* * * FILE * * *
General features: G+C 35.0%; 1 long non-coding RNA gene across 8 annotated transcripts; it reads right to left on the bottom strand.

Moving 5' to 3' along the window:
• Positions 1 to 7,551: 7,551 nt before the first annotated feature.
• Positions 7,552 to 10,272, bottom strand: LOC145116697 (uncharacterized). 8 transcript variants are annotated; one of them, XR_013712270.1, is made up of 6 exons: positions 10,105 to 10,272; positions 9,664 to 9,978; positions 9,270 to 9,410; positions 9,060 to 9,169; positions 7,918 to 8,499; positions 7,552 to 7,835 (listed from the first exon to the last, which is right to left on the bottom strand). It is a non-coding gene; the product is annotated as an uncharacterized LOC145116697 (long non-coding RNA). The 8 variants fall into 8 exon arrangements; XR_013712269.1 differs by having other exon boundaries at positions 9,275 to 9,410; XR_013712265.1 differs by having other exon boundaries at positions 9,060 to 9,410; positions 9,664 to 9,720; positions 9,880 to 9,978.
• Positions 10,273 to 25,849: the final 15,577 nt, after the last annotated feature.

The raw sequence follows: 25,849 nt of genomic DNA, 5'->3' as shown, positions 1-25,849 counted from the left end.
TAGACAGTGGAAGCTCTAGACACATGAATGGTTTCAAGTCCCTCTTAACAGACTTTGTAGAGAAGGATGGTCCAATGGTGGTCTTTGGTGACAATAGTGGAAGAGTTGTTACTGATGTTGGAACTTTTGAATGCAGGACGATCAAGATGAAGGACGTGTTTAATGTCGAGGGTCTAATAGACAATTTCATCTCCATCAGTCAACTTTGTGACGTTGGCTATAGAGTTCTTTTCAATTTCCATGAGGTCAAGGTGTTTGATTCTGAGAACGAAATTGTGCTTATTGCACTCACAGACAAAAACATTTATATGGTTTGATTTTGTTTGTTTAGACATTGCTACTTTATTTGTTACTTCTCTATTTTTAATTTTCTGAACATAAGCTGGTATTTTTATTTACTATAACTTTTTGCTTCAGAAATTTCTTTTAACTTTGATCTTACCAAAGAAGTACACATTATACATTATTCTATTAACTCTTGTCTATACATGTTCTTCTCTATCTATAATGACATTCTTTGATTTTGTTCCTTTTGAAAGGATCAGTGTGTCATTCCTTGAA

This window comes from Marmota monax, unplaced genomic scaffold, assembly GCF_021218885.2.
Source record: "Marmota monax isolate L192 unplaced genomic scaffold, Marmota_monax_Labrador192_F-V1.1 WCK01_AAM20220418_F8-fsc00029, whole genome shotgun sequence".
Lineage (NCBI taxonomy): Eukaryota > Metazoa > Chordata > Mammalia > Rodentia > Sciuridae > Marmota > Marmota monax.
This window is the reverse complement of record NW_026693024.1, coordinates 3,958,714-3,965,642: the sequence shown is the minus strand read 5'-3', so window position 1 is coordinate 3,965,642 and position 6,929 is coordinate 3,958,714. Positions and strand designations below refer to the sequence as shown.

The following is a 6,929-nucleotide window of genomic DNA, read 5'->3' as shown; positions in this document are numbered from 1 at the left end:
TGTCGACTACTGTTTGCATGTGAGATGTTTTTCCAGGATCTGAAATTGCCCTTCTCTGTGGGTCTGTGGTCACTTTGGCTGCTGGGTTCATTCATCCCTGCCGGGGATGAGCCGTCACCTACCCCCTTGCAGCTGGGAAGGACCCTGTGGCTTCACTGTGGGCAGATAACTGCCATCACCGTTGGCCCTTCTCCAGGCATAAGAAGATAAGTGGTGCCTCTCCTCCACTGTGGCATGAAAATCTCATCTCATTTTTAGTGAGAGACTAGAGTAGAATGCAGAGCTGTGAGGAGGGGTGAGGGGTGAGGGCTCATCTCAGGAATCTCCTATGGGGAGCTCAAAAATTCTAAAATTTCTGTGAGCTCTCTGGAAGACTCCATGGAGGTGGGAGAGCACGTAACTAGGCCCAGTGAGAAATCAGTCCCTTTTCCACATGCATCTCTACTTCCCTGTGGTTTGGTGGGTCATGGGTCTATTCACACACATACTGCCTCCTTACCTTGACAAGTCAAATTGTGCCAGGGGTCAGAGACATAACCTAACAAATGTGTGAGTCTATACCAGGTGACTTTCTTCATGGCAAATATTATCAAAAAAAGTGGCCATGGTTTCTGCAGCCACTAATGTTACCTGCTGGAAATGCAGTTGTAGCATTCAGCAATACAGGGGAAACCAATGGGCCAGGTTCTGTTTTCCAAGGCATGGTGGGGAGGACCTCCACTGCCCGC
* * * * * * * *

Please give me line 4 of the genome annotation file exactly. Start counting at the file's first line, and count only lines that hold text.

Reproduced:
• Positions 7,552 to 10,272, bottom strand: LOC145116697 (uncharacterized). 8 transcript variants are annotated; one of them, XR_013712270.1, is made up of 6 exons: positions 10,105 to 10,272; positions 9,664 to 9,978; positions 9,270 to 9,410; positions 9,060 to 9,169; positions 7,918 to 8,499; positions 7,552 to 7,835 (listed from the first exon to the last, which is right to left on the bottom strand). It is a non-coding gene; the product is annotated as an uncharacterized LOC145116697 (long non-coding RNA). The 8 variants fall into 8 exon arrangements; XR_013712269.1 differs by having other exon boundaries at positions 9,275 to 9,410; XR_013712265.1 differs by having other exon boundaries at positions 9,060 to 9,410; positions 9,664 to 9,720; positions 9,880 to 9,978.